Victor Ugaz’s Biography

Victor Ugaz, Professor & Holder of the Charles D. Holland ’53 Professorship, Artie McFerrin Department of Chemical Engineering, Texas A&M University

Upon completion of his doctoral degree in Chemical Engineering at Northwestern University (Chicago, IL, USA), Dr. Ugaz spent three years as a postdoctoral research fellow under the supervision of Prof. Mark Burns in the department of chemical engineering at the University of Michigan (Ann Arbor, MI, USA), a pioneer in the development of integrated microfluidic DNA analysis systems. Dr. Ugaz joined the faculty in the Department of Chemical Engineering at Texas A&M University (College Station, TX, USA) in January 2003 and currently holds the rank of Professor. His research interests include transport and flow in microfluidic systems, convectively driven biochemical reactions for DNA replication, microsystems for DNA analysis, and materials and processes for construction of microfluidic environments. He has published scientific articles in journals including Proceedings of the National Academies of Sciences of the USA, Advanced Materials, Angewandte Chemie, Nano Letters, Nature Communications, Science, Physical Review Letters, Lab on a Chip, Analytical Chemistry, and Electrophoresis. His research has been funded by a variety of sources including the US National Science Foundation, US National Institutes of Health, US Department of Energy, and US Department of Defense.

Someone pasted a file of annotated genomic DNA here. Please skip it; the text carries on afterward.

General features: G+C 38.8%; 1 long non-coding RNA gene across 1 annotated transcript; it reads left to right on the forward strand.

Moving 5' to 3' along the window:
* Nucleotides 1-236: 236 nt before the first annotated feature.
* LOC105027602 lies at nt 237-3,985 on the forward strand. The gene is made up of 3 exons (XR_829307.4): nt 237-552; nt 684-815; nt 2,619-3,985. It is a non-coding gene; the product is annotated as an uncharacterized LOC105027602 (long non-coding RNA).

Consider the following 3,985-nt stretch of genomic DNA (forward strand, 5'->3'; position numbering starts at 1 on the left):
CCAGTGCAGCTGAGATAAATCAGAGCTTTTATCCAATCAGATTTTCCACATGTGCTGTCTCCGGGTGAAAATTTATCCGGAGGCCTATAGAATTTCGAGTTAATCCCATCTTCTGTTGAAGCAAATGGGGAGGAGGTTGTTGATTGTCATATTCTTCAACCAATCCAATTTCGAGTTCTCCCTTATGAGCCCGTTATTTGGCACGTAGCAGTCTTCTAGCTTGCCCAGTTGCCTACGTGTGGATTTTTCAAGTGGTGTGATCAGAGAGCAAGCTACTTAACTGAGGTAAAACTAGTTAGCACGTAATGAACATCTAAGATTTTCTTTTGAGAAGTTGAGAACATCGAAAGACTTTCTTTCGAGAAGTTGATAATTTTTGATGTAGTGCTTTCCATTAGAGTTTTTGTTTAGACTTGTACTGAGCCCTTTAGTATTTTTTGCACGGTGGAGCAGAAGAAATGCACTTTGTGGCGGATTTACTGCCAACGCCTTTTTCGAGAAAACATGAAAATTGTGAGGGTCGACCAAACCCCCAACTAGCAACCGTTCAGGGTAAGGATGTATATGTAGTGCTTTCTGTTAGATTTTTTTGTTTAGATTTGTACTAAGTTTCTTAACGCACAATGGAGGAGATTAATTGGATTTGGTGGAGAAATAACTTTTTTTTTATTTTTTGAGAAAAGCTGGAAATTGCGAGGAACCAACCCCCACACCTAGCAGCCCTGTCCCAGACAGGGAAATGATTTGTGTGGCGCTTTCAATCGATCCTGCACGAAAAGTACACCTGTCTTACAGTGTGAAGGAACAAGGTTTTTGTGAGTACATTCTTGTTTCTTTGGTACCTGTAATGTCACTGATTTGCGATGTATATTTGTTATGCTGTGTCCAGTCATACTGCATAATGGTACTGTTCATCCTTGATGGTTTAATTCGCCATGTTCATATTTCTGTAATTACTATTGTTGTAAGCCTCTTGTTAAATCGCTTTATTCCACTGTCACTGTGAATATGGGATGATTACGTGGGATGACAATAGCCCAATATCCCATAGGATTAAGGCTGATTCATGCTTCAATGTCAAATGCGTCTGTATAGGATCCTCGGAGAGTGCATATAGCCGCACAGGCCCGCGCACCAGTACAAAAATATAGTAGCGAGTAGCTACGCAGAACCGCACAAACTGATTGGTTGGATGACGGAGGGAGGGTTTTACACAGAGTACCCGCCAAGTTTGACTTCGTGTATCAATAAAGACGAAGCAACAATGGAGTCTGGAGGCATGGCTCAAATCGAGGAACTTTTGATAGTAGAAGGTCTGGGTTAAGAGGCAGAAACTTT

Lab-on-a-Drone: Portable Robust Platforms for Mobile Point-of-Care Bioanalysis

We describe recent innovations aimed at overcoming many of the roadblocks that have traditionally hindered deployment of advanced biochemical diagnostic technologies in field/resource-limited settings. Nucleic acid-based approaches like the polymerase chain reaction (PCR) are generally considered to be diagnostic gold standards in terms of both sensitivity and specificity. But PCR is largely ruled out as a viable candidate for portable deployment, particularly in resource-limited settings, due to an unfavorable combination of excessive electrical power requirements associated with repeated heating and cooling of reagents during thermocycling, and complexities related to inexpensively implementing fluorescence-based detection of the reaction products. We show how a unique convergence of scientific and technological breakthroughs from multiple disciplines have now made it possible to overcome these limitations, laying the foundation for a new generation of simple ruggedized POC diagnostic platforms.